New York considers parental control over teen social media feeds

New York considers parental control over teen social media feeds

New York is diving headfirst into the debate about social media and teens, with a bill nearing a vote that would restrict how platforms deliver content to young users. 

No social media algorithms for minors without parental approval

According to the Wall Street Journal, lawmakers have reached a tentative agreement on a bill, the Stop Addictive Feeds Exploitation (SAFE) for Kids Act, that would require parental consent for social media algorithms for teens. Teenagers wouldn’t see the curated content feed that social media platforms use to keep users engaged. Parents would have to give the go-ahead for these feeds. Also, teens wouldn’t be bombarded with social media notifications during designated quiet hours, presumably to promote better sleep and reduce late-night scrolling. The bill is still being completed and is expected to be voted this week, said the newspaper. 

Protecting teens from harmful content

Supporters of the bill, including Democratic Gov. Kathy Hochul, believe algorithmic feeds can expose teens to violence, inappropriate content, and addictive loops. According to Hochul, heavy usage by teens has contributed to higher instances of mental illness. The bill empowers parents to be more involved in their children’s social media experience. They can decide if social media feeds are appropriate and set boundaries on nighttime notifications.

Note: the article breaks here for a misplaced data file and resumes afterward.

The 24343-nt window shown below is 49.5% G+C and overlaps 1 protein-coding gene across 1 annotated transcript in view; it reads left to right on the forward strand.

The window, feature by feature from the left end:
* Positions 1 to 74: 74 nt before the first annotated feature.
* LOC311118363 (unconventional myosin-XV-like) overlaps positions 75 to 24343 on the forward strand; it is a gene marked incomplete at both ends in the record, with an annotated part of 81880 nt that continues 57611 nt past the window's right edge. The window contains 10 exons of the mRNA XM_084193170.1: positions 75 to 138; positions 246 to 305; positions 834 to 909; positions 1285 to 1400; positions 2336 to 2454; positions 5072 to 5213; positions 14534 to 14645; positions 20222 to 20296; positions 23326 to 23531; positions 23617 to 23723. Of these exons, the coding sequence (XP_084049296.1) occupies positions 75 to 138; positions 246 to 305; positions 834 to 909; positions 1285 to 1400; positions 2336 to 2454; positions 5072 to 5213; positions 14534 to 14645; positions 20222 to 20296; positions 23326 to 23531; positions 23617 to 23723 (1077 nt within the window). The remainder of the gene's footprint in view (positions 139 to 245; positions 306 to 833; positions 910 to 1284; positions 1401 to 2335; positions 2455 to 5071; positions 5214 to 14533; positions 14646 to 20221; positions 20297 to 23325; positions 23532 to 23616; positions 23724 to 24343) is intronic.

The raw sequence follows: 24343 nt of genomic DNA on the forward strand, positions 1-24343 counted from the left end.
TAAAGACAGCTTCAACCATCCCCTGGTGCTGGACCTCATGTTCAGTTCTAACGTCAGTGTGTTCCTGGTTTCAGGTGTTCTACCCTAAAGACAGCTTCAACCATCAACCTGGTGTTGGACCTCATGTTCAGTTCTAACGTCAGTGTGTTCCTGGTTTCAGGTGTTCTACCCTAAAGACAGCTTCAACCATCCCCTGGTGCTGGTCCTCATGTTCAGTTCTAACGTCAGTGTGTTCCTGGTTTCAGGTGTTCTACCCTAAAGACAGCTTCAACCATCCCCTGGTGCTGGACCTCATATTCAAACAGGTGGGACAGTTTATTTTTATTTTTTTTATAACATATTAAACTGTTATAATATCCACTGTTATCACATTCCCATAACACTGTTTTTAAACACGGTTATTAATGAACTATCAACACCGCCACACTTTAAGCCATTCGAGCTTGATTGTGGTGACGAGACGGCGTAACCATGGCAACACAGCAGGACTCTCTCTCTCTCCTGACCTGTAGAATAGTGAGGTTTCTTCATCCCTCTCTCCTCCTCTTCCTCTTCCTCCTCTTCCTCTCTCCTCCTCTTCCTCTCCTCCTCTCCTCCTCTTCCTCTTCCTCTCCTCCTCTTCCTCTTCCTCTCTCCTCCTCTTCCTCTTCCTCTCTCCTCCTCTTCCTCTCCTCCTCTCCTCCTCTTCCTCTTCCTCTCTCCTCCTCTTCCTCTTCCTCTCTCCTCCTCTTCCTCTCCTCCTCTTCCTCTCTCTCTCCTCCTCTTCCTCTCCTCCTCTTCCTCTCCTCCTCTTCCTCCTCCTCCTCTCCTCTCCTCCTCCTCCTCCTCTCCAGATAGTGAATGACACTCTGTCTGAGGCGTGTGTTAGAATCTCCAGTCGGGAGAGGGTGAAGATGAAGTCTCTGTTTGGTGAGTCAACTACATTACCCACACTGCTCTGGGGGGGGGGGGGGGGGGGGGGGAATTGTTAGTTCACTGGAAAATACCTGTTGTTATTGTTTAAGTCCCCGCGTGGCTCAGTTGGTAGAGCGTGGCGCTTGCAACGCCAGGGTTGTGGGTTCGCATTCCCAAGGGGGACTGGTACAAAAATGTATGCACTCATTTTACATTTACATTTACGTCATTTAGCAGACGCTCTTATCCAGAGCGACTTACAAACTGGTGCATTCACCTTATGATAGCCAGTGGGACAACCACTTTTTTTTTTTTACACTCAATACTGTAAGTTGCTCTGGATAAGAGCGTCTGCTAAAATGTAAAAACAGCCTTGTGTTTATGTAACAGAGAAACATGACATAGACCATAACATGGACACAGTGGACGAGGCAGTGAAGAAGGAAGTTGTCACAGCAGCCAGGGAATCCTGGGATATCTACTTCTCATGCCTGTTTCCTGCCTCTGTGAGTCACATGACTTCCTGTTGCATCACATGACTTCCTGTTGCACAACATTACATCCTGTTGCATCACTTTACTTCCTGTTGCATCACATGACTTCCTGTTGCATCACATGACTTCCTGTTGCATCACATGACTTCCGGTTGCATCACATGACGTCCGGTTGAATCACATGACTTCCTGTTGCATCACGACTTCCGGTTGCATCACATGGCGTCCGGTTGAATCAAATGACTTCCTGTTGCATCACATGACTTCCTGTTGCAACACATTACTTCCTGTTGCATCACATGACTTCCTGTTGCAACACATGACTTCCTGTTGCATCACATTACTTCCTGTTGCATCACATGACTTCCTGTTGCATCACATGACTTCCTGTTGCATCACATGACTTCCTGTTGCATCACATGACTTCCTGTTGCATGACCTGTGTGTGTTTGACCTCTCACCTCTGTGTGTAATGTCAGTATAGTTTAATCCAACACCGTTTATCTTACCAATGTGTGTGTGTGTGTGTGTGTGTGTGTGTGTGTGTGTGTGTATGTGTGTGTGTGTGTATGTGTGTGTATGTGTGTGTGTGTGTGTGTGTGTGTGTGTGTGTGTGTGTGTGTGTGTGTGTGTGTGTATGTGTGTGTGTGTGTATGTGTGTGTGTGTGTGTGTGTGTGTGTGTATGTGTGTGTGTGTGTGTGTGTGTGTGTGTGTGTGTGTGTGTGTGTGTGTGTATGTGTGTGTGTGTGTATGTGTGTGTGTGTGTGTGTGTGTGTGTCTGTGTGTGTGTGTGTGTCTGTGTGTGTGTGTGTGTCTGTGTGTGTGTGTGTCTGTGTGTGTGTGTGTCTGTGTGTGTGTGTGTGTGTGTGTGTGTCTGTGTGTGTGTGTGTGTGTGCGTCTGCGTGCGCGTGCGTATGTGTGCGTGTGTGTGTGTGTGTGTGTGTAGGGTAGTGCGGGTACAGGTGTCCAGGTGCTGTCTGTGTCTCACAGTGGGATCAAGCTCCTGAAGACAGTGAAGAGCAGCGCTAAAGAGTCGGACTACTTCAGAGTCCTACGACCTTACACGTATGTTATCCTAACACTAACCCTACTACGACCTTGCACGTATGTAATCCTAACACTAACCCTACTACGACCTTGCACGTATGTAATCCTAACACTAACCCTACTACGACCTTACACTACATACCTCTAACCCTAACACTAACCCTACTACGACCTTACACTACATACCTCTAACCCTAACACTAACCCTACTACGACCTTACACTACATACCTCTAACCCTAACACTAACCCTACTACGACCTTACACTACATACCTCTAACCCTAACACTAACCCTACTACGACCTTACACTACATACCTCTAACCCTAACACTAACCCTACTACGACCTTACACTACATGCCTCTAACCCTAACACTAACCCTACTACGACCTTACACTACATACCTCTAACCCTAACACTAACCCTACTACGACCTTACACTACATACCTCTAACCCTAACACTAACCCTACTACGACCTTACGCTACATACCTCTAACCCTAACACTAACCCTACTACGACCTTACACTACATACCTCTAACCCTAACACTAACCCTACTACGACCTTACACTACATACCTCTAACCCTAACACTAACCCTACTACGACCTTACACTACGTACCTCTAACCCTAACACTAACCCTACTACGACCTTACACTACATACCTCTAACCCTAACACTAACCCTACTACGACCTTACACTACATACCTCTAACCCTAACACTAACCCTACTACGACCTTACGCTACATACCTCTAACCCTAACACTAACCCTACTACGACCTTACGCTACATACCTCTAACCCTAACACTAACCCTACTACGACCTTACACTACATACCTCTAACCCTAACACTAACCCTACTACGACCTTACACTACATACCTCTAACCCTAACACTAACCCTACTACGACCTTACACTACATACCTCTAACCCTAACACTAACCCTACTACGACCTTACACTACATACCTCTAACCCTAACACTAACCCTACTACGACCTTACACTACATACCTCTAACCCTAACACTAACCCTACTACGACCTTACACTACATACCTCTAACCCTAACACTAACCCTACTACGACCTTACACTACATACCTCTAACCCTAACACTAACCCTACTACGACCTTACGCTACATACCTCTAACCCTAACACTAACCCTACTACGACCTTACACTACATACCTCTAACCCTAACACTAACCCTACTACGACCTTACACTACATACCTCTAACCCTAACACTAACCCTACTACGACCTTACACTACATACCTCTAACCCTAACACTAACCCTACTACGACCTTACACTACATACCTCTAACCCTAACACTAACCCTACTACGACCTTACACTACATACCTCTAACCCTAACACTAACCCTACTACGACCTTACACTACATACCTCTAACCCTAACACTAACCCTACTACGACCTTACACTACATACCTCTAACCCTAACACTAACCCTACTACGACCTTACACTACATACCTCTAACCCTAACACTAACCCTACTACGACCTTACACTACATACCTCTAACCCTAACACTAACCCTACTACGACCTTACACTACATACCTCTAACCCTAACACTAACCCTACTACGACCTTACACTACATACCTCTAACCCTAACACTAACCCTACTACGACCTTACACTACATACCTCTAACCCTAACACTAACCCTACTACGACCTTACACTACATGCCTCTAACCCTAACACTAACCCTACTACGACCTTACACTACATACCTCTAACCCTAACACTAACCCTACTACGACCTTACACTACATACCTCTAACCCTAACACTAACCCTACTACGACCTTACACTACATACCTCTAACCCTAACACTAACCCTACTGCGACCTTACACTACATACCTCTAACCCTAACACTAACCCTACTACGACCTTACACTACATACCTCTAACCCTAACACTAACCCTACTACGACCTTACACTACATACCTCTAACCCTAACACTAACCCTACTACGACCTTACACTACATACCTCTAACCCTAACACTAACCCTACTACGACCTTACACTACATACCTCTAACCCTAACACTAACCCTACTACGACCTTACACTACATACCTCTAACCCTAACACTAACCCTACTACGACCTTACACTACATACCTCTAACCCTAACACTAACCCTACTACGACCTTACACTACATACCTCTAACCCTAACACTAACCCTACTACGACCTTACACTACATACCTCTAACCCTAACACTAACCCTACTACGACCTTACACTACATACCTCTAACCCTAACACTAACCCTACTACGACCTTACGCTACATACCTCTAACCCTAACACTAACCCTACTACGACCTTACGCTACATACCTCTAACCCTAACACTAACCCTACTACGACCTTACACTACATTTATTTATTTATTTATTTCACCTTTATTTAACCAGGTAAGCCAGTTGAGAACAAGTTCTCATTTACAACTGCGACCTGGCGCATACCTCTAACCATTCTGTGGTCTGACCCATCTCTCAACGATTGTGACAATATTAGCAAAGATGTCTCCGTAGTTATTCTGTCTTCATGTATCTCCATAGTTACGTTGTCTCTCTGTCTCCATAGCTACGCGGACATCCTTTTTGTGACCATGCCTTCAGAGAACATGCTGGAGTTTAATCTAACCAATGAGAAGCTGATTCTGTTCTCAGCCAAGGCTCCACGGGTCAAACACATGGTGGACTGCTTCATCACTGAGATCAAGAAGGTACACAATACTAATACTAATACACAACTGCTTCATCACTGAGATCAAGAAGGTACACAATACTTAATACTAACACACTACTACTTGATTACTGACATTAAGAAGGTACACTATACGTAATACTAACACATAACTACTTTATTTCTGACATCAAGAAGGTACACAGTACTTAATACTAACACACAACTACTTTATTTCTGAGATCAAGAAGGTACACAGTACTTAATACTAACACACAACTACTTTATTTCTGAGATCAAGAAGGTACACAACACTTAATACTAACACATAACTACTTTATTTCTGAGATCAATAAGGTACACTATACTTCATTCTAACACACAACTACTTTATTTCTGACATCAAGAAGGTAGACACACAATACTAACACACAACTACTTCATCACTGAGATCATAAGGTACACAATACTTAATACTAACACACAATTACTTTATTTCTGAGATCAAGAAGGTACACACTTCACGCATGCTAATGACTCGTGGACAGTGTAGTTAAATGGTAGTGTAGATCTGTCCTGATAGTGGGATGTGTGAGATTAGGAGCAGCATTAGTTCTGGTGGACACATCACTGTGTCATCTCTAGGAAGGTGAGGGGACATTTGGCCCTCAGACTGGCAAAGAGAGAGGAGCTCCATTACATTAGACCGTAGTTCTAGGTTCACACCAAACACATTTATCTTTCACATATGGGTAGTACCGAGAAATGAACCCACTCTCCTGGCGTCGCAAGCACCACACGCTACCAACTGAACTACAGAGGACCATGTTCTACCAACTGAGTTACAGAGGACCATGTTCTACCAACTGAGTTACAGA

Free speech concerns 

The social media industry argues the restrictions might be unconstitutional, potentially limiting free speech and access to information. They believe focusing on media literacy education would be more effective. They have won court injunctions blocking regulations in other states from taking effect.  

New York as a frontrunner

If passed, New York would be the first state to regulate content delivery this way. However, California is considering similar restrictions, and Florida recently banned social media accounts for anyone under 14, regardless of parental consent. The report explained lawmakers in New York and California are hoping their approach will pass because it regulates how feeds are assembled and doesn’t restrict any particular kind of content. 


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